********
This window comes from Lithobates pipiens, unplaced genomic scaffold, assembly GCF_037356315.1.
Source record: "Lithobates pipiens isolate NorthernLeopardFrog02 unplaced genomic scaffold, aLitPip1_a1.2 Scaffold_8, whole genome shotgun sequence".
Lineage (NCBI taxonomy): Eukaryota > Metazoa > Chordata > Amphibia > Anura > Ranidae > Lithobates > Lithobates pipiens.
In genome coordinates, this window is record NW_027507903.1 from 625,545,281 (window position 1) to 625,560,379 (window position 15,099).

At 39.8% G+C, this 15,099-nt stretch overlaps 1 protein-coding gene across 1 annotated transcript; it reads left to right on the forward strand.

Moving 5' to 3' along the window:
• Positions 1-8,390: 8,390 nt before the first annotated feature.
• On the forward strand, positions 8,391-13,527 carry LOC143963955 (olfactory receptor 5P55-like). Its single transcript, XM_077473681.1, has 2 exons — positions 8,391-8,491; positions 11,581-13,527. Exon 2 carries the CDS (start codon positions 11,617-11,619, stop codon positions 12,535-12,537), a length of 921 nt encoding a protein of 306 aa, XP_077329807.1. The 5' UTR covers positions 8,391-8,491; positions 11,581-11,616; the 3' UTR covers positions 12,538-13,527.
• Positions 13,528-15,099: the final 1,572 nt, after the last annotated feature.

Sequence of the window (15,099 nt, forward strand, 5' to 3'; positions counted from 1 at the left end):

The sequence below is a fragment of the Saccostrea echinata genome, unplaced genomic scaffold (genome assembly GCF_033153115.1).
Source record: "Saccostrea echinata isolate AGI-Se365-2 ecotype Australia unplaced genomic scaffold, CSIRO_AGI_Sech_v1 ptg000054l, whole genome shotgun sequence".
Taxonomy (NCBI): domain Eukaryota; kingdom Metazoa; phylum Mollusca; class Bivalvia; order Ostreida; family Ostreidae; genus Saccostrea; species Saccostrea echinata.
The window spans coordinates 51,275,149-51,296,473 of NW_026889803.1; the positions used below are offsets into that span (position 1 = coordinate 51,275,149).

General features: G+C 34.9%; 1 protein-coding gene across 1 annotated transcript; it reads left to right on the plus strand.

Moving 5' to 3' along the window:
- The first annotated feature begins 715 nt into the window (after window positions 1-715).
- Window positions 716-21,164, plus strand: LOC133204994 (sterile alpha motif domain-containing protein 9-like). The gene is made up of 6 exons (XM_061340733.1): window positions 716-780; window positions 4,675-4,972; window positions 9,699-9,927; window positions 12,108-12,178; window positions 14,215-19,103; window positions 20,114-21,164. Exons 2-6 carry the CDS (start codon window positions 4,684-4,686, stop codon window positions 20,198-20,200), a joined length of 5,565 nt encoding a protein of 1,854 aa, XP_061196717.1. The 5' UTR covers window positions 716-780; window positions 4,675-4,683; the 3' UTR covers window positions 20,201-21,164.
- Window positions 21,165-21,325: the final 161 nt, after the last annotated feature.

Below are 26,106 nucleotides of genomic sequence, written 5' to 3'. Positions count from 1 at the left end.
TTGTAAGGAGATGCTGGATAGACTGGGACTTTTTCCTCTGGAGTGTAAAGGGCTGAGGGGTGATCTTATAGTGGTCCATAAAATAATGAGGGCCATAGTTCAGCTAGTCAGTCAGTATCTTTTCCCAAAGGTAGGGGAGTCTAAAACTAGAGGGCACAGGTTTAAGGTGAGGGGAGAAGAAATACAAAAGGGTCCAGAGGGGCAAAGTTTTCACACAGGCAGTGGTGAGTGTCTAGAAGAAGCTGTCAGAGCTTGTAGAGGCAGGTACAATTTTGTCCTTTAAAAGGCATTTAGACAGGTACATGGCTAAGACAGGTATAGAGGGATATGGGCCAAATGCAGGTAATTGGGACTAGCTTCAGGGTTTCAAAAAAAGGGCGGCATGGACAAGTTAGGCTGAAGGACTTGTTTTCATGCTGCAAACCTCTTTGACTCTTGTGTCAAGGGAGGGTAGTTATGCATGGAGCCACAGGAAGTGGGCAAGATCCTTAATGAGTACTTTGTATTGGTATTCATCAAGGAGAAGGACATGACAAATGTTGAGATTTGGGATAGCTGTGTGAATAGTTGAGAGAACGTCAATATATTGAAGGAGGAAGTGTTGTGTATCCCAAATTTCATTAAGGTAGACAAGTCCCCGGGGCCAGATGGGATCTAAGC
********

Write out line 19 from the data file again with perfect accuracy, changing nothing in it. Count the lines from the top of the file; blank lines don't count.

- Window positions 21,165-21,325: the final 161 nt, after the last annotated feature.